Thursday, February 20, 2014
Google Fiber, Ultrahigh-Speed Internet, May Expand to 34 New Cities
Google is taking steps to expand Google Fiber, its nascent ultrahigh-speed Internet service, to 34 cities in nine metropolitan areas across the country as it grapples with the challenges of working with local governments.
Fiber is supposed to run 100 times faster than typical broadband connections, which travel through copper cables instead of fiber-optic ones. Google says using fiber connections would make it faster to search the web, download a movie, send medical images and build other, yet-to-be developed applications. Yet just 7.7 percent of United States homes have fiber connections, compared with two-thirds in parts of Asia.
“People do more and more of what they love on the web when speeds are fast, and they walk away when speeds are slow,” Kevin Lo, general manager of Google Fiber, said during a call with reporters on Wednesday.
Google announced in 2011 that Kansas City (in both Kansas and Missouri) would be the first city to get Fiber, after a nationwide contest during which one city even changed its name to Google for a month. Last year, Google announced that Fiber would also go to Provo, Utah, and Austin, Tex.
On Wednesday, even though Google has not yet connected all the households that signed up in Kansas City and none in Austin, it announced that it would consider installing Fiber in the metropolitan areas of San Jose, Calif.; Salt Lake City; Phoenix; San Antonio; Nashville; Atlanta; Charlotte, N.C.; Raleigh-Durham, N.C.; and Portland, Ore.
The announcement signaled a change in plan for Google’s rollout of Fiber. Instead of choosing cities and promising to install Fiber, Google is inviting cities to do much of the legwork — like preparing infrastructure maps, ensuring that Google can put its fiber on existing poles and paving the way for permit requests — before Google will decide whether to move forward. The company said it would notify the 34 cities by the end of the year whether they were selected.
The projects in the initial three cities have offered lessons for Google, a company used to writing software to solve problems instead of grappling with real-world challenges like tearing up and rebuilding roads and trying to please citizens and local officials.
“We’re acknowledging readily now that building a telecom network or fiber-optic network is a really big job,” Mr. Lo said.
“One big push in one city can be enormously disruptive to a community that’s not ready, both for residents and city officials,” he said.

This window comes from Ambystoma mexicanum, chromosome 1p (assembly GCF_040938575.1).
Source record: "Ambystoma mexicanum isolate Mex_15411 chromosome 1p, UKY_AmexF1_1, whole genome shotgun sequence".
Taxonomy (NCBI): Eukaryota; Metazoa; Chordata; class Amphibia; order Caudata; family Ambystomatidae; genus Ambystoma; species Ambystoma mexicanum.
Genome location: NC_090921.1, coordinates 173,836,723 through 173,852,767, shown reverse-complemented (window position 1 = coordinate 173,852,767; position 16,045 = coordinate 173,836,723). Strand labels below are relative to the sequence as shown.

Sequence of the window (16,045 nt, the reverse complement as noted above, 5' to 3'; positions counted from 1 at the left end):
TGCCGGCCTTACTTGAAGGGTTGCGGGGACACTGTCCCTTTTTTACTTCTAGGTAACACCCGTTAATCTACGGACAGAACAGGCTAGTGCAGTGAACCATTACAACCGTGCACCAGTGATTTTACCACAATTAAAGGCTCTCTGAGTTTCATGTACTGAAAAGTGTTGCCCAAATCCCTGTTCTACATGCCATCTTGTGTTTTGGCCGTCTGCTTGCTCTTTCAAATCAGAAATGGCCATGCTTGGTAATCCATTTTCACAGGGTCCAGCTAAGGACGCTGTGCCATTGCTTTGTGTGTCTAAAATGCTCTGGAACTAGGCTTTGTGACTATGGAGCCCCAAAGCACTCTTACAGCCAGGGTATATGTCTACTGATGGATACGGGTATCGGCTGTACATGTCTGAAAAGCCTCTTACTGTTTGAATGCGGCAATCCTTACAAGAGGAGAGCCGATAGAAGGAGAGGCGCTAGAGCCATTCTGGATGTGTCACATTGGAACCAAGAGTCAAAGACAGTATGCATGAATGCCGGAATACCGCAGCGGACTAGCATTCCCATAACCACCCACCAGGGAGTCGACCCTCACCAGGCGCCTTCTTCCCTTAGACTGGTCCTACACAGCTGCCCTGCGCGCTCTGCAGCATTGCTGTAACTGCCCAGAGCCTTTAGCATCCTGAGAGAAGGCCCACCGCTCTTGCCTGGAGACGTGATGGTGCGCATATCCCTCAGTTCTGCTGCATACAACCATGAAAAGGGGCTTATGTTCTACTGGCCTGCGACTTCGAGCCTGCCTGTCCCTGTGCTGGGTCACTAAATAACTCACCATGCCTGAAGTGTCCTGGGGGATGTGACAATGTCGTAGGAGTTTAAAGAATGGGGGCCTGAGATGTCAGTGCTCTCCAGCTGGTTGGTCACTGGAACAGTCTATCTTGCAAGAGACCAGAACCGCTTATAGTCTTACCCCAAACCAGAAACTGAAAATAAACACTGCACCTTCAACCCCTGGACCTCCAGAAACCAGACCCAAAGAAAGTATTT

Google’s plans added a wrinkle to Comcast’s $45 billion takeover of Time Warner Cable. Regulators are expected to closely examine the merger, which would combine the country’s two largest cable companies, which have few major competitors. Now Google is framing itself as a bigger competitor than it was.
“Competition is good in these local markets, and as providers have to compete, they lower their rates on traditional Internet speed and also improve their service offerings,” Julian Castro, mayor of San Antonio, said during the Google call with reporters.
Google previously said that it started Fiber to spur other Internet providers to improve the speed of their services and that it welcomed competition because Google eventually makes more money when more people use the Internet more often.
Cities including Chattanooga, Tenn., have built their own high-speed fiber-optic networks, and AT&T began offering one in Austin after Google announced its plans to install one there.
Google executives have also cited Fiber as an important new business for the company. Expanding to more cities could give it greater negotiating power, perhaps an ability to persuade TV stations to join its digital TV service, which is included with Internet in initial markets.
Google declined to comment on its costs for Fiber. In Kansas City, it charges $120 a month for gigabit Internet plus TV service or $70 for gigabit Internet alone. Customers can also receive a slower Internet connection free if they pay a $300 construction fee.
Scott Lazenby, the city manager of Lake Oswego, Ore., a suburb of Portland that Google selected as a potential Fiber city, said it was “completely a surprise” when Google told the city of its selection last week and asked it to begin tasks like providing maps and fast-tracking permits. “We were absolutely excited,” he said.
Mr. Lazenby said he was concerned about the inconveniences of tearing up streets and the potential for Google to raise prices because it would be a monopoly provider of fiber in the town. But he said he thought Google was more concerned with the Internet services it could provide rather than the cable lines themselves.
“My hope is what they’re ultimately interested in is content and doing more things with the service, and the infrastructure part is just the means to that end,” he said.